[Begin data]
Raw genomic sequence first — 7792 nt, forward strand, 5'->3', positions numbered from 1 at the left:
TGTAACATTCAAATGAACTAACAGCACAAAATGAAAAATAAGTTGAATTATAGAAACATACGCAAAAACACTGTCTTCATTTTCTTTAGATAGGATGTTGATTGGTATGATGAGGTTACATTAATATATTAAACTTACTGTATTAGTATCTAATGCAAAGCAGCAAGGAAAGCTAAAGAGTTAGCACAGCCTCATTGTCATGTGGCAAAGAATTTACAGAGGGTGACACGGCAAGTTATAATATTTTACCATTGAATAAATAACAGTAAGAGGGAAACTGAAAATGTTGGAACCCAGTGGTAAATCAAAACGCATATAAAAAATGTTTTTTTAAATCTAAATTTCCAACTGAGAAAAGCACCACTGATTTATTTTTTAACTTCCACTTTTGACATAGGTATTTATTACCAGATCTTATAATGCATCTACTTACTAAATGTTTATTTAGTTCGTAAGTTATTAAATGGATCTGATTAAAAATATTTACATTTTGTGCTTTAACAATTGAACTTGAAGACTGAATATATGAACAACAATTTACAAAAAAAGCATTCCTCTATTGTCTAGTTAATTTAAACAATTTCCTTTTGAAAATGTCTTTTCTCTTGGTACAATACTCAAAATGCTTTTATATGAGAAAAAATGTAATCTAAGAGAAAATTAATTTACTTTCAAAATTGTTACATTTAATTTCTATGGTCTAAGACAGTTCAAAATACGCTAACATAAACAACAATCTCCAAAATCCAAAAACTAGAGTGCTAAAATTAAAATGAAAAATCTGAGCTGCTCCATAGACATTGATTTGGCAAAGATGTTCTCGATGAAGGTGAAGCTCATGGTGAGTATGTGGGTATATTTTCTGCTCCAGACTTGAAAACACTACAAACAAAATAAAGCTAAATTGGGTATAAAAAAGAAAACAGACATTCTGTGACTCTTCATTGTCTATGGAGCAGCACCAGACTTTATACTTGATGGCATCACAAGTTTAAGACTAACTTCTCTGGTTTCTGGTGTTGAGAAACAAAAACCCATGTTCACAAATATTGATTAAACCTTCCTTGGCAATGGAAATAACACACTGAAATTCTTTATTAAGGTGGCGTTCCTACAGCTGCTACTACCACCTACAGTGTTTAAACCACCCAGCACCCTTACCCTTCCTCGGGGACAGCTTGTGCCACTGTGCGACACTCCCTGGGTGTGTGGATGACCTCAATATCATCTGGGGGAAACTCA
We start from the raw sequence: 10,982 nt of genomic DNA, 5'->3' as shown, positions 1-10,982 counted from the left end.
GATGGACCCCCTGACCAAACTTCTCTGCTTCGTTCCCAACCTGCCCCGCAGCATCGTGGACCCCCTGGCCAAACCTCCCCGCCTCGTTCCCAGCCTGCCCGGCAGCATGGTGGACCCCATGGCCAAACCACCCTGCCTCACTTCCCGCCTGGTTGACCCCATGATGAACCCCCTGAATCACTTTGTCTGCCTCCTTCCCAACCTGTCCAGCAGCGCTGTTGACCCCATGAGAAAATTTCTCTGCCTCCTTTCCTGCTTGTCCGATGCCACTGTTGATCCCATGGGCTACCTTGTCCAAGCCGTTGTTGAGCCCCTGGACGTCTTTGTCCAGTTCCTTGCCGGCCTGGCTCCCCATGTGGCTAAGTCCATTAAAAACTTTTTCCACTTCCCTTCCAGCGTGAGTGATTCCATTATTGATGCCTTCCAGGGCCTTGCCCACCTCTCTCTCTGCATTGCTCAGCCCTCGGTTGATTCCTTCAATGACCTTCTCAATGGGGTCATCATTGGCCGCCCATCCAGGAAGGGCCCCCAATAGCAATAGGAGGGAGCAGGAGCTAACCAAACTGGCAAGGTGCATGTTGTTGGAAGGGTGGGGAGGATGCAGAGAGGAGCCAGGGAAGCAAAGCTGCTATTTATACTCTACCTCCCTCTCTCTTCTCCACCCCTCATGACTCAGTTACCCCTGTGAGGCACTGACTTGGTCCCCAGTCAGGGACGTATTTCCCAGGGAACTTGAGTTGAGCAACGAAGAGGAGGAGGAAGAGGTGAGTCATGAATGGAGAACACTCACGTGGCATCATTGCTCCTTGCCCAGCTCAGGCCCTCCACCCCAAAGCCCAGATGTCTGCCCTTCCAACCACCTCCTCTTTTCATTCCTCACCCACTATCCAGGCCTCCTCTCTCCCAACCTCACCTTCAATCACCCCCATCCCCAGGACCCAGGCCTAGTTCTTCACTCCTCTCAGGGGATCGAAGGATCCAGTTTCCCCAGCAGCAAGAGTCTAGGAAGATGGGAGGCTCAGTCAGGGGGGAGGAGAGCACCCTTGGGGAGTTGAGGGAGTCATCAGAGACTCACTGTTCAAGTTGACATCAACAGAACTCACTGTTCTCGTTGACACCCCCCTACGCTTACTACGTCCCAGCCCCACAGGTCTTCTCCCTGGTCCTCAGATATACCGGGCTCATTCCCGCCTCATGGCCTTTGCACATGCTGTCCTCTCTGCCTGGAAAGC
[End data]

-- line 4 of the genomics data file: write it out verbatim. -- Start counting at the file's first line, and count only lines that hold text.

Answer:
GATGGACCCCCTGACCAAACTTCTCTGCTTCGTTCCCAACCTGCCCCGCAGCATCGTGGACCCCCTGGCCAAACCTCCCCGCCTCGTTCCCAGCCTGCCCGGCAGCATGGTGGACCCCATGGCCAAACCACCCTGCCTCACTTCCCGCCTGGTTGACCCCATGATGAACCCCCTGAATCACTTTGTCTGCCTCCTTCCCAACCTGTCCAGCAGCGCTGTTGACCCCATGAGAAAATTTCTCTGCCTCCTTTCCTGCTTGTCCGATGCCACTGTTGATCCCATGGGCTACCTTGTCCAAGCCGTTGTTGAGCCCCTGGACGTCTTTGTCCAGTTCCTTGCCGGCCTGGCTCCCCATGTGGCTAAGTCCATTAAAAACTTTTTCCACTTCCCTTCCAGCGTGAGTGATTCCATTATTGATGCCTTCCAGGGCCTTGCCCACCTCTCTCTCTGCATTGCTCAGCCCTCGGTTGATTCCTTCAATGACCTTCTCAATGGGGTCATCATTGGCCGCCCATCCAGGAAGGGCCCCCAATAGCAATAGGAGGGAGCAGGAGCTAACCAAACTGGCAAGGTGCATGTTGTTGGAAGGGTGGGGAGGATGCAGAGAGGAGCCAGGGAAGCAAAGCTGCTATTTATACTCTACCTCCCTCTCTCTTCTCCACCCCTCATGACTCAGTTACCCCTGTGAGGCACTGACTTGGTCCCCAGTCAGGGACGTATTTCCCAGGGAACTTGAGTTGAGCAACGAAGAGGAGGAGGAAGAGGTGAGTCATGAATGGAGAACACTCACGTGGCATCATTGCTCCTTGCCCAGCTCAGGCCCTCCACCCCAAAGCCCAGATGTCTGCCCTTCCAACCACCTCCTCTTTTCATTCCTCACCCACTATCCAGGCCTCCTCTCTCCCAACCTCACCTTCAATCACCCCCATCCCCAGGACCCAGGCCTAGTTCTTCACTCCTCTCAGGGGATCGAAGGATCCAGTTTCCCCAGCAGCAAGAGTCTAGGAAGATGGGAGGCTCAGTCAGGGGGGAGGAGAGCACCCTTGGGGAGTTGAGGGAGTCATCAGAGACTCACTGTTCAAGTTGACATCAACAGAACTCACTGTTCTCGTTGACACCCCCCTACGCTTACTACGTCCCAGCCCCACAGGTCTTCTCCCTGGTCCTCAGATATACCGGGCTCATTCCCGCCTCATGGCCTTTGCACATGCTGTCCTCTCTGCCTGGAAAGC